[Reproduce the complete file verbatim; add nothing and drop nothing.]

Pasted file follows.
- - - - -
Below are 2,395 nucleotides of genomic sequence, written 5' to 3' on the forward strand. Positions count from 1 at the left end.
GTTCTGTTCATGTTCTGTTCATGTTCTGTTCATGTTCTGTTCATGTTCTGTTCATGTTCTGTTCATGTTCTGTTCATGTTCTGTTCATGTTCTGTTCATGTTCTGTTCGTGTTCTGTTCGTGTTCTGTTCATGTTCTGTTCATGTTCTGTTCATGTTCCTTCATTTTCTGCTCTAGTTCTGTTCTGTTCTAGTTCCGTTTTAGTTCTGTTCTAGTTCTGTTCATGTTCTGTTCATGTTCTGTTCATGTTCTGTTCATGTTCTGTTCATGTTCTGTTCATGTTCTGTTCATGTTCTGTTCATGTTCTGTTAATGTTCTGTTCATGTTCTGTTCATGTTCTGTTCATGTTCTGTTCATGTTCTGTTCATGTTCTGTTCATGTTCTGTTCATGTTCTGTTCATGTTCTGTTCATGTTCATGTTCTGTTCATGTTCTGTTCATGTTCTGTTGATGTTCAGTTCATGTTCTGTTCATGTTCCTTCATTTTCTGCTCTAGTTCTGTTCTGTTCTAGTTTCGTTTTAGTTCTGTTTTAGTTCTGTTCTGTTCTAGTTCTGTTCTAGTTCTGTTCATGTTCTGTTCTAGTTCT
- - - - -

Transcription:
Below are 2,395 nucleotides of genomic sequence, written 5' to 3' on the forward strand. Positions count from 1 at the left end.
GTTCTGTTCATGTTCTGTTCATGTTCTGTTCATGTTCTGTTCATGTTCTGTTCATGTTCTGTTCATGTTCTGTTCATGTTCTGTTCATGTTCTGTTCATGTTCTGTTCGTGTTCTGTTCGTGTTCTGTTCATGTTCTGTTCATGTTCTGTTCATGTTCCTTCATTTTCTGCTCTAGTTCTGTTCTGTTCTAGTTCCGTTTTAGTTCTGTTCTAGTTCTGTTCATGTTCTGTTCATGTTCTGTTCATGTTCTGTTCATGTTCTGTTCATGTTCTGTTCATGTTCTGTTCATGTTCTGTTCATGTTCTGTTAATGTTCTGTTCATGTTCTGTTCATGTTCTGTTCATGTTCTGTTCATGTTCTGTTCATGTTCTGTTCATGTTCTGTTCATGTTCTGTTCATGTTCTGTTCATGTTCATGTTCTGTTCATGTTCTGTTCATGTTCTGTTGATGTTCAGTTCATGTTCTGTTCATGTTCCTTCATTTTCTGCTCTAGTTCTGTTCTGTTCTAGTTTCGTTTTAGTTCTGTTTTAGTTCTGTTCTGTTCTAGTTCTGTTCTAGTTCTGTTCATGTTCTGTTCTAGTTCT